Iron Infusions

For those of you new here, I was diagnosed with Celiac Disease a few months ago and have been forced into a gluten free diet for life. I say forced, cause no one on earth would choose this stupid limited diet. I apologize for the personal post, but as this is a big part of my life now I feel strange about not sharing it with you. If you’re looking for DIY, skip this and come back tomorrow! (*and a warning, there is a photo of the IV, if you’re squeemish you may want to bail out!)

This week I underwent the first of many iron infusions. An iron infusion is not a shot of iron, but instead a large dose of iron on a slow drip into your blood stream. The infusions use the same machinery as chemo treatment, and are infused the same way over a 3-4 hour time span.

I headed to the hospital bright and early excited and with trepidation for my treatment. I was excited, because I have been feeling so terrible for the last 6+ months that I am excited to start feeling better again. Essentially my iron (and other vitamin & nutrients) were so depleted that my body was unable to produce normal red blood cells (they were small and not round). Red blood cells are used, well, for a lot of things but mostly to carry oxygen around your body. So with a low count of crappy red blood cells, I was experiencing extreme exhaustion, fatigue, brain fog, and got winded just walking up the stairs.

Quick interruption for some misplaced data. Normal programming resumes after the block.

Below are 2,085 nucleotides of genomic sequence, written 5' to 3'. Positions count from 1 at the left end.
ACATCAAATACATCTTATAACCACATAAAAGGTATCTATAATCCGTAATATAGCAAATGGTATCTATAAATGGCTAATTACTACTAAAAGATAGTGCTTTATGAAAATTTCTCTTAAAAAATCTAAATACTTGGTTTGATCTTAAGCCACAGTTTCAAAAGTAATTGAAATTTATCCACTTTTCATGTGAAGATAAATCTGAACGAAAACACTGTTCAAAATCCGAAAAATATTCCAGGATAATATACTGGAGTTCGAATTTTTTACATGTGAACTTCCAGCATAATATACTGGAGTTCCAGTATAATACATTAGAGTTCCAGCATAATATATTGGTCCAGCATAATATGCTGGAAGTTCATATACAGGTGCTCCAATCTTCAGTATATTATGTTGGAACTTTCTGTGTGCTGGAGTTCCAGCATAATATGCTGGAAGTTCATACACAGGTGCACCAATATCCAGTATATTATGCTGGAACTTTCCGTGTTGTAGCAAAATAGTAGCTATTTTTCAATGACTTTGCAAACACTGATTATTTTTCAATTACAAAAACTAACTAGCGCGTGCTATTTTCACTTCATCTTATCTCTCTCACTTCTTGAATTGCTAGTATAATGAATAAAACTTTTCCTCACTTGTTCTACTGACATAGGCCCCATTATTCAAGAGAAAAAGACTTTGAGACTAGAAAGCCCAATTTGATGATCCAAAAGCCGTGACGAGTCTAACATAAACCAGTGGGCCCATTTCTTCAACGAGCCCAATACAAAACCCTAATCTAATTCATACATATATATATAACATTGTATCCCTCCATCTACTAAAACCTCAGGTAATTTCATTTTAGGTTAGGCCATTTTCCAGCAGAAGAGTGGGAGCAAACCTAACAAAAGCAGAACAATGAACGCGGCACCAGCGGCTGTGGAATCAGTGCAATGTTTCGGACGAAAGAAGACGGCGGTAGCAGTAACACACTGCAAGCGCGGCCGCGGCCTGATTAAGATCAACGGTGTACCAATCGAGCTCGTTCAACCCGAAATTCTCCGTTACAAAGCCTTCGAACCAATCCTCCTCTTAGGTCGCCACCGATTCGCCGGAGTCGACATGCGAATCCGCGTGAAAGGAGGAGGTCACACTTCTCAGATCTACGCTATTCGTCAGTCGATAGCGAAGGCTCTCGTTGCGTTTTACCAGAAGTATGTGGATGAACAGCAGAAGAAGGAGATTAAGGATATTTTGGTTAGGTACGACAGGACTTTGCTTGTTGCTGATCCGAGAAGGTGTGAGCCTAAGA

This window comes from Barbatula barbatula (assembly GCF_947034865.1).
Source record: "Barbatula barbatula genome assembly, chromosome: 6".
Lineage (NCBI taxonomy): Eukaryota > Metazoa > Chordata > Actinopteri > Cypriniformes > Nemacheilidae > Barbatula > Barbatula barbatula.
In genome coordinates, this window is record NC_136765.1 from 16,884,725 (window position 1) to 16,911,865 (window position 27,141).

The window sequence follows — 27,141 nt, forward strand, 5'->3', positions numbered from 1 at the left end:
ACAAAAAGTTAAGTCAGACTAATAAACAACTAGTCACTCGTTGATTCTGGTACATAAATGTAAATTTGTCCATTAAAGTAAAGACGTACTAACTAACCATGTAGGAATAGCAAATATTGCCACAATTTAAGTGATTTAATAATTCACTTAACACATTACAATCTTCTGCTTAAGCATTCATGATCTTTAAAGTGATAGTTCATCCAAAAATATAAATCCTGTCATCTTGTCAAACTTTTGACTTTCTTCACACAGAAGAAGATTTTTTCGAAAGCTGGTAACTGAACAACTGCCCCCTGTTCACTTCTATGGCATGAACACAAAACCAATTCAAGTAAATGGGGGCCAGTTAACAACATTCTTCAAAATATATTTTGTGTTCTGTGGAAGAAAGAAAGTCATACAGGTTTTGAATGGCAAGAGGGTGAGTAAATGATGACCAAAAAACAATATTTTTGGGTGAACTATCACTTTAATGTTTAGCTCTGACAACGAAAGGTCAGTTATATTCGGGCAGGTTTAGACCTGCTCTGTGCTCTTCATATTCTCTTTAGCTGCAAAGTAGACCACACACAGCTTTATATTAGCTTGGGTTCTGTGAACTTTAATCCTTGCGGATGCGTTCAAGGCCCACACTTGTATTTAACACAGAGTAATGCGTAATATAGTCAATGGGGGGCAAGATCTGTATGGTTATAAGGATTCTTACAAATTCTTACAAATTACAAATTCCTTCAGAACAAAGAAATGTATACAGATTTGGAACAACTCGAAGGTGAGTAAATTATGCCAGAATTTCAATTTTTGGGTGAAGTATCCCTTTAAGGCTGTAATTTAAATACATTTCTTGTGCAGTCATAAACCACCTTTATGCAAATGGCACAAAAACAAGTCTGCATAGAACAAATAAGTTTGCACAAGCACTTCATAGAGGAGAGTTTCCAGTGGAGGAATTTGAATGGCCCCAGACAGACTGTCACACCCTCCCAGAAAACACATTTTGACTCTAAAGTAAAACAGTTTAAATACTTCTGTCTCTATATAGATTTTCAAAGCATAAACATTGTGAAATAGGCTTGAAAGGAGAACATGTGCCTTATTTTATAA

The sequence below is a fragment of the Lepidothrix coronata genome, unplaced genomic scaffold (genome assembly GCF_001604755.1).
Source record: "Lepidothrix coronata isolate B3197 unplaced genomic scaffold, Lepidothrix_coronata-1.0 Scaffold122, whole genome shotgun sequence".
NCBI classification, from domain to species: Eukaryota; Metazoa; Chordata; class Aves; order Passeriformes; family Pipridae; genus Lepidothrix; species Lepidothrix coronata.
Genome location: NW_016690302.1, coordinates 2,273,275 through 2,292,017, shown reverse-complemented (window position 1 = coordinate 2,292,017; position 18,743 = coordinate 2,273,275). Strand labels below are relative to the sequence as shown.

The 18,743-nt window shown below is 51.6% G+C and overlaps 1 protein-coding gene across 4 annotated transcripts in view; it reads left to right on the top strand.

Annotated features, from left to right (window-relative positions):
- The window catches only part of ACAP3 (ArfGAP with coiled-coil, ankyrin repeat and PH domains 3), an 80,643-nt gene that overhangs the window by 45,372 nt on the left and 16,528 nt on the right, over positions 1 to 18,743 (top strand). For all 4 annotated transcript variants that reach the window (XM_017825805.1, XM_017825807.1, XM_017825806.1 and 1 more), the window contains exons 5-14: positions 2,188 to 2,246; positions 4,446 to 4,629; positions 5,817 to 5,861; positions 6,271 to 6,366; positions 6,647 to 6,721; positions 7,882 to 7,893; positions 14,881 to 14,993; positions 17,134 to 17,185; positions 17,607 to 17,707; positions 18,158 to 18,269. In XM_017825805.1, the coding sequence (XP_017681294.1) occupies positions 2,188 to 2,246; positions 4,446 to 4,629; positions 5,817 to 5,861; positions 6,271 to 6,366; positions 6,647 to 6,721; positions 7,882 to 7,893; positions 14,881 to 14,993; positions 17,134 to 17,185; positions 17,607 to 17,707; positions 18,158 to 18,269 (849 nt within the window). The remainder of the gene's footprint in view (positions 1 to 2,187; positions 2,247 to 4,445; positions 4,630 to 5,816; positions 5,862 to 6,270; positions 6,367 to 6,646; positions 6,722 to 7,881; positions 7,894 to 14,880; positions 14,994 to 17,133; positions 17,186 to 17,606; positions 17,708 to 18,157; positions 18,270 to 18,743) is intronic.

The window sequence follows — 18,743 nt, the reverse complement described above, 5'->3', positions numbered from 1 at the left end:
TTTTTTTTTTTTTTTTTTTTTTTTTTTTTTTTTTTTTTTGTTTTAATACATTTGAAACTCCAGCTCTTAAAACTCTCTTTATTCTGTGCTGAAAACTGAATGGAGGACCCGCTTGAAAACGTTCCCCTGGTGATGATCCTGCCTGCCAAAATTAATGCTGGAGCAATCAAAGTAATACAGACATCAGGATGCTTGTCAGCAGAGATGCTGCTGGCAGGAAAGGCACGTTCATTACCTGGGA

The trepidation was that I had heard horror stories about iron infusions gone bad (WHY DO I GOOGLE THINGS?!). The most common side effect is severe joint pain, and allergic reactions. I am glad I knew this going in, but it didn’t scare me any less!

An iphone selfie right before the IV. Do I look scared?
An iphone selfie right before the IV. Do I look scared?

The worst part is getting the IV in. It took three tries, and they ended up having to go in at the inside of my elbow, which is an awkward place!

The IV
The IV (that’s the iron in the hose)

Once the IV was in, everything else was easy as pie! Because of the likelihood of allergic reactions (anything from itching at the injection site to anaphylactic shock) they do a test run with a low dose to see how you react. I experienced no negative reaction. Because I did so well, they elected to not give me benedryl. Which is great! (the benedryl can kick you on to your butt making you tired and useless for the next two days.) After my test dose they set me for the rest of my infusion. The whole process took about 5 hours total (they monitor you for about 30 mins afterwards to make sure you don’t explode or die or anything.)

The Iron
The Iron (yep, its the color of rust!)

Here’s my advice if you’re heading in for iron infusions. Take the whole day off work. Dress comfortably and warmly such as lululemons & a vest (hoodies are useless as you have to take them off for the IV & the blood pressure cuff). Bring a drink & a snack (you’ll be there a while!), a book, iphone or tablet and some music is a must. Also bring some kleenex, you will probably be the only person in the ward not going through chemo, and your heart will break at the struggle your new friends are going through. Warn your employer that you may be off the next day as well. Depending which form of iron they give you, the side effects can increase dramatically.

The  next day I am tired and stiff, but I am excited to (hopefully) be feeling more energized soon! I feel like my trip to the hospital was like taking a car in for service and getting a new battery.